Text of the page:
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EFAC Australia

‘Whoever watches the wind will not plant; whoever looks at the clouds will not reap.’ Ecclesiastes 11:4

Our kids spent the first 7 years of their lives at St Bede’s Drummoyne with a brilliant back yard and even larger church grounds out the front of the rectory. They explored every hidden space under bushes, climbed every tree, learned to ride on the long drive and held many parties on the lawn. There was undoubtedly a certain physical security in the fact that the area was well fenced, but they played and explored primarily under the security given by mum and dad. They knew that we were never far away. They knew we would come out to patch them up if they fell, share in their new discoveries—and give them a roasting if they were doing the wrong thing or going where they shouldn’t. They were free to have a go within the safe bounds of our sovereign parenting.

Ecclesiastes 11:1-6 addresses us in the same terms. If we have imbibed the wisdom in the whole book of living ‘under the sun’ with the Son, remembering our Creator and his Lordship over this and all our days, then we have a garden with boundaries in which to live, explore, fail, be forgiven and flourish as best we can in our time. The traditional language of vv 1 and 2 is strange to the modern ear—casting bread and giving portions. It can sound playful, like kids on a beach, throwing bits of bread in to see if some will be eaten or which pieces will float back. A more recent translation gives it adult weight:

‘Ship your grain across the sea;
after many days you may receive a return.
Invest in seven ventures, yes, in eight;
you do not know what disaster may come upon the land.’

Here is the call to be active in using what is to hand, make preparations for hardship and explore possibilities, without any guarantee of success. It is a call to act, knowing that in a broken world, disasters and hard seasons can come—but we remain under the sovereign hand of a trustworthy Lord who has made everything ‘beautiful’ or ‘fitting in its time’ (3:11).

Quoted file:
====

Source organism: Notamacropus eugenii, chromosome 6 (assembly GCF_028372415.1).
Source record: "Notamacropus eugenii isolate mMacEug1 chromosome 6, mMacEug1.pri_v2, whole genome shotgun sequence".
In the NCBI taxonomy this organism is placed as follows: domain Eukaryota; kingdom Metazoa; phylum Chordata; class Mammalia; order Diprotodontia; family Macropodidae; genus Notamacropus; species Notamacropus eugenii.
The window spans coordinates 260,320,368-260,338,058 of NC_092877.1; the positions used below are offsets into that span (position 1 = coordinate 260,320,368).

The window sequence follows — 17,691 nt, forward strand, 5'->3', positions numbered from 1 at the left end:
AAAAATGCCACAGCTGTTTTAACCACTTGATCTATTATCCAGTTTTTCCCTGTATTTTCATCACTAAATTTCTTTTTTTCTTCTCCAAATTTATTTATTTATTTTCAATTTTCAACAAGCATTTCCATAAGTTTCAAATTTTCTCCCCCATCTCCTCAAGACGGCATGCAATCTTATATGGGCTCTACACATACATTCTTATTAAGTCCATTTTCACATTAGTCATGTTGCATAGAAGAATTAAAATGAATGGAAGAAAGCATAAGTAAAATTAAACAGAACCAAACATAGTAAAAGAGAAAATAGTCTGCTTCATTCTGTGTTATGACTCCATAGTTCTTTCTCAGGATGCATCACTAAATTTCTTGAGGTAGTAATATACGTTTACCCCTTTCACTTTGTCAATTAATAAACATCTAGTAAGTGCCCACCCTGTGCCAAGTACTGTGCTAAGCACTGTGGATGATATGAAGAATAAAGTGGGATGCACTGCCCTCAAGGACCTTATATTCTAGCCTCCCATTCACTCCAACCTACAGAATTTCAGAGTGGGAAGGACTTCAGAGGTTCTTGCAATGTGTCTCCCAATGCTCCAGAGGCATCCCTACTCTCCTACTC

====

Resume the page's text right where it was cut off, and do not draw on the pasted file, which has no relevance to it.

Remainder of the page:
Verses 3-5 press home the need to be active and humble. Verse 3 just states the basic, immutable principles of rain and gravity—clouds full will bring rain and a fallen tree stays down—yet it follows in v. 4 with another basic principle and challenge:

‘Whoever watches the wind will not plant;
whoever looks at clouds will not reap.’

At some point observation needs to turn into action, for without it, there can be no harvest. Are there parts of your life where you need to act—where you keep putting things off to your detriment and that of others? Are you persistently waiting, watching, worrying….? It might be in matters of the Lord or church—perhaps in your key relationships at home—or matters of work or retirement or money.

At the end of Ecclesiastes, after a poignant and grave reminder to get into life while we have sufficient youth and vigour (11:7-12:8), the author refers to the ‘making of many books’ and ‘much study wearying the body’. (12:12) Here is an implied call to shut the books at some point, get up and live! If I read the journals I wrote as a younger man, I hear a youth frequently bemoaning the lack of a girlfriend or a prospective wife. I might have had one earlier if I’d stopped writing about it and spent more time with actual people! Are you frightened to act because you can’t be sure how it will go? Are we turning in anxious circles, staring at the clouds, watching the wind, because we can’t know or control the future? Kevin de Young, in his brilliant little book, Just Do Something, makes the following observation:

‘Anxiety is living out the future before it arrives. We must renounce our sinful desire to know the future and to be in control. We are not gods. We walk by faith, not by sight. We risk because God does not risk. We walk into the future in God-glorifying confidence, not because the future is known to us but because it is known to him. And that’s all we need to know. Worry about the future is the sin of unbelief, an indication that our hearts are not resting in the promises of God.’

Don’t be paralysed by what we don’t know; be liberated and encouraged by what we do know. In verse 5 the teacher states yet again the necessary limits of our knowledge

‘As you do not know the path of the wind,
or how the body is formed in a mother’s womb,
so you cannot understand the work of God, the Maker of all things.’

We are not God. Accept the mystery of matters, but rejoice that we have a God who is at work. Remember that your life, this day, the world and history is pregnant with his purposes. He remembers his word, he is fulfilling his promises and all is headed for a birth—a day when he will bring all things in heaven and on earth under one head in Christ Jesus (Eph 1:9,10). Knowing this, let us act in our day and place:

‘Sow your seed in the morning,
and at evening let your hands not be idle,
for you do not know which will succeed,
whether this or that, or whether both will do equally well.’ (v. 6)

Here is an echo of that Genesis 1 command to be deliberate, muscular, creative stewards of the garden—to have a go under the sovereign security of God as father. Not everything is going to work, and all of us have no doubt learned a lot from mistakes, but some things will flourish, and much else is a work in progress. Cast your bread upon the waters. Don’t be paralysed by what we don’t know or the fear of failure. Be encouraged into godly action by what we do know of our Lord and Saviour.

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